AS: Yes, then I just started teaching it on my own with my upright piano I had since I was eight years old. It was about 1999 when I started taking some students in that summer and about a year later I had the most students I had ever had. Colleges were getting alot of calls needing teachers and I was up to 30 students. We got to the point where we were questioning how you can serve that many students.

NR: Scheduling becomes a nightmare at that point I imagine…

AS: right, so we were balancing a studio and mostly boy students…

NR: Do boys have a more difficult time paying attention and staying focused?

AS: No, they were a blessing. They brought the joy to the music. Meet the Flintstones music, Star Wars, they were dressing up for recitals. It was alot of fun. Seeing more boys take lessons was a great dynamic. I learned alot when I had a full studio, that was paying for everything I had learned.

NR: Do you take any kind of continuing education to stay fresh?

AS: I wanted to take some lessons from this teacher that took from Rachmaninoff. You know you can learn from different teachers at the master level that had different teachers themselves and really pick up different techniques.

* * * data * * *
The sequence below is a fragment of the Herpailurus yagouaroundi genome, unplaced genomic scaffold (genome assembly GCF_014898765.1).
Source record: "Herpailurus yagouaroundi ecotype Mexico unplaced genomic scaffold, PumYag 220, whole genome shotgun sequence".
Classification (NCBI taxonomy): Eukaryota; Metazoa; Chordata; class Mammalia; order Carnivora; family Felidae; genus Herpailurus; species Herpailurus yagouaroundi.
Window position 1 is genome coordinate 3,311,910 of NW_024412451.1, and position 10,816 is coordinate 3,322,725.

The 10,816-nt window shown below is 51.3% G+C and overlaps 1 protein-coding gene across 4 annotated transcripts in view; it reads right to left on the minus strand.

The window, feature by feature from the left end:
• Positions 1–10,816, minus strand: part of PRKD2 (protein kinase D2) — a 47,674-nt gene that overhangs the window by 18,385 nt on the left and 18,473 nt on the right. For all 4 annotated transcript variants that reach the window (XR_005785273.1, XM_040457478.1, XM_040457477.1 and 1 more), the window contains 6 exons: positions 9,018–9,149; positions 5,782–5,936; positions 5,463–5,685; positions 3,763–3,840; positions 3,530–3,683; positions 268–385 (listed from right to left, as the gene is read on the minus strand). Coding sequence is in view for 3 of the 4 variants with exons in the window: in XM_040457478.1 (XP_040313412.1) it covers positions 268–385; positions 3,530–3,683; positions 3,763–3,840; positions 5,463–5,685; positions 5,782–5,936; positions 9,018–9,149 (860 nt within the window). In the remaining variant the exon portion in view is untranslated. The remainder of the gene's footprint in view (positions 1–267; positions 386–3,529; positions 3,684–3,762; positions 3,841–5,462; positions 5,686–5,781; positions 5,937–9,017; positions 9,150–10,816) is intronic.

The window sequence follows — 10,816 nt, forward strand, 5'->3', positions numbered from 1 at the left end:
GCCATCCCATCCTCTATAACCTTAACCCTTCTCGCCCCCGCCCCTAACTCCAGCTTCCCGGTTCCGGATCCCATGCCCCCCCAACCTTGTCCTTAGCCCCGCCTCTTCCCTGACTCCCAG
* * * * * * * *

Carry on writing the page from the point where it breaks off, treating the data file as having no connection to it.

NR: Martial artists are the same way.

AS: exactly, at western there was a famous player from argentina and she was 96% blind. Seeing her perform was really a great influence on me. So when I was in Arkansas I also studied under a teacher that learned from Rachmaninoff. I’ve gone to some workshops in Nashville for different techniques.

NR: What is your favorite part about teaching kids?

AS: I love seeing the lightbulb come on.

NR: Those “ah ha” moments?

AS: Yes, the “ah ha” moments are great. When they come in they didn’t even know how to play and now they can just look at a piece of sheet music and be able to play confidently.

NR: I was really surprised that my daughter was able to pick up so much under just a few lessons.

AS: I learned alot in college taking all those students through different methods. Now I know which method is fast and for what people. There are so many methods that come out and being in a pedagogy class you learn why some work and some don’t. I’m a  teacher that can teach from different approaches.

NR: Why is music good for children?

AS: I always look back to keeping that experience for them. They really grow in other areas of their life so much faster when they are music students. I’d rather teach a kinder music child piano rather than any other student because they already have some of that development grounded in them. The young ones learn so much faster the earlier it is introduced to them. Kindof like “Mozart Brain.” They have that new switch trned on where they just learn so much faster. They’re more literate.